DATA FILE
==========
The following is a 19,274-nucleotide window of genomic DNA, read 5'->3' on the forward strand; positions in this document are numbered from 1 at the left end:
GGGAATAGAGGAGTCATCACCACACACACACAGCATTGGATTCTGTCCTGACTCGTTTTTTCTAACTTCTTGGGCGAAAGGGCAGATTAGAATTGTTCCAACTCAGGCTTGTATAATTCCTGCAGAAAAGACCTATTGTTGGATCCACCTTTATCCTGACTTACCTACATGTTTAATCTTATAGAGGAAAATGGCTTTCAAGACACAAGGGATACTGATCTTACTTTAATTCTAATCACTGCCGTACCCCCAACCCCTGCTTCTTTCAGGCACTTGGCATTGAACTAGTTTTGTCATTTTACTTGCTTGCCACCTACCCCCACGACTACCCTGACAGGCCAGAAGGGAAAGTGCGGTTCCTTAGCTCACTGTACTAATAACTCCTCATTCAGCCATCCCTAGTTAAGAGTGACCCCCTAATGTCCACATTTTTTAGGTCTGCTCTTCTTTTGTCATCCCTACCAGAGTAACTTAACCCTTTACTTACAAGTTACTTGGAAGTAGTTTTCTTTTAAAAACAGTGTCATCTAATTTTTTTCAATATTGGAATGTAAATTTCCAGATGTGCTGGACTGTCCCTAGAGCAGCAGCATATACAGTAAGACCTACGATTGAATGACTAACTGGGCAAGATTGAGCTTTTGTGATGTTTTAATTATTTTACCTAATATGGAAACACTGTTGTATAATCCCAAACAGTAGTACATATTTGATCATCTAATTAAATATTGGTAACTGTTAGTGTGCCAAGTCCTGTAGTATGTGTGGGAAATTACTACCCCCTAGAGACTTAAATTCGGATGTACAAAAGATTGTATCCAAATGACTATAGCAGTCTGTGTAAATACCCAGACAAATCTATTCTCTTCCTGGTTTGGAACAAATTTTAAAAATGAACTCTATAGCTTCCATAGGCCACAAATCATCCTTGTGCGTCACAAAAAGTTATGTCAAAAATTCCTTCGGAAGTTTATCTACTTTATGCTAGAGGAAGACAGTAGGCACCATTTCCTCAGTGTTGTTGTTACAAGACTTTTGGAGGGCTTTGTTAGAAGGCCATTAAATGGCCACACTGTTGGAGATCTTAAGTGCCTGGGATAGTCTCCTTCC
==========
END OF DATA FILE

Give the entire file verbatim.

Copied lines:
The following is a 19,274-nucleotide window of genomic DNA, read 5'->3' on the forward strand; positions in this document are numbered from 1 at the left end:
GGGAATAGAGGAGTCATCACCACACACACACAGCATTGGATTCTGTCCTGACTCGTTTTTTCTAACTTCTTGGGCGAAAGGGCAGATTAGAATTGTTCCAACTCAGGCTTGTATAATTCCTGCAGAAAAGACCTATTGTTGGATCCACCTTTATCCTGACTTACCTACATGTTTAATCTTATAGAGGAAAATGGCTTTCAAGACACAAGGGATACTGATCTTACTTTAATTCTAATCACTGCCGTACCCCCAACCCCTGCTTCTTTCAGGCACTTGGCATTGAACTAGTTTTGTCATTTTACTTGCTTGCCACCTACCCCCACGACTACCCTGACAGGCCAGAAGGGAAAGTGCGGTTCCTTAGCTCACTGTACTAATAACTCCTCATTCAGCCATCCCTAGTTAAGAGTGACCCCCTAATGTCCACATTTTTTAGGTCTGCTCTTCTTTTGTCATCCCTACCAGAGTAACTTAACCCTTTACTTACAAGTTACTTGGAAGTAGTTTTCTTTTAAAAACAGTGTCATCTAATTTTTTTCAATATTGGAATGTAAATTTCCAGATGTGCTGGACTGTCCCTAGAGCAGCAGCATATACAGTAAGACCTACGATTGAATGACTAACTGGGCAAGATTGAGCTTTTGTGATGTTTTAATTATTTTACCTAATATGGAAACACTGTTGTATAATCCCAAACAGTAGTACATATTTGATCATCTAATTAAATATTGGTAACTGTTAGTGTGCCAAGTCCTGTAGTATGTGTGGGAAATTACTACCCCCTAGAGACTTAAATTCGGATGTACAAAAGATTGTATCCAAATGACTATAGCAGTCTGTGTAAATACCCAGACAAATCTATTCTCTTCCTGGTTTGGAACAAATTTTAAAAATGAACTCTATAGCTTCCATAGGCCACAAATCATCCTTGTGCGTCACAAAAAGTTATGTCAAAAATTCCTTCGGAAGTTTATCTACTTTATGCTAGAGGAAGACAGTAGGCACCATTTCCTCAGTGTTGTTGTTACAAGACTTTTGGAGGGCTTTGTTAGAAGGCCATTAAATGGCCACACTGTTGGAGATCTTAAGTGCCTGGGATAGTCTCCTTCC